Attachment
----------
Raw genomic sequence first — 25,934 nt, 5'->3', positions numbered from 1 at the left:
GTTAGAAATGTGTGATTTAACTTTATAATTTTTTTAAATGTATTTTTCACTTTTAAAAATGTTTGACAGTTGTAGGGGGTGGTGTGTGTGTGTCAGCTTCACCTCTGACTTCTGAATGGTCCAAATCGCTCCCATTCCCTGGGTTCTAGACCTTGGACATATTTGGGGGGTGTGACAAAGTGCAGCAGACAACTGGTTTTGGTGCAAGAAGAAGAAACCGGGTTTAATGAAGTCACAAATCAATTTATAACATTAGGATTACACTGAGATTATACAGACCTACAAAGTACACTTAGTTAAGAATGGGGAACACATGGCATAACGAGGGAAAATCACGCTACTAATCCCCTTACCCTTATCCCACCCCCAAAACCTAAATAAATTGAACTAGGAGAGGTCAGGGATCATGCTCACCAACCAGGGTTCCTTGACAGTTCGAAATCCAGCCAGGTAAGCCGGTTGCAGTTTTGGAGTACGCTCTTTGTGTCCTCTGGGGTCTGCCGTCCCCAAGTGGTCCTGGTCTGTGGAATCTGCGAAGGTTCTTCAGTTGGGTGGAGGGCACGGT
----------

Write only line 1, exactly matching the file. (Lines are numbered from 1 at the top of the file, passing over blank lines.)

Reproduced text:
Raw genomic sequence first — 25,934 nt, 5'->3', positions numbered from 1 at the left: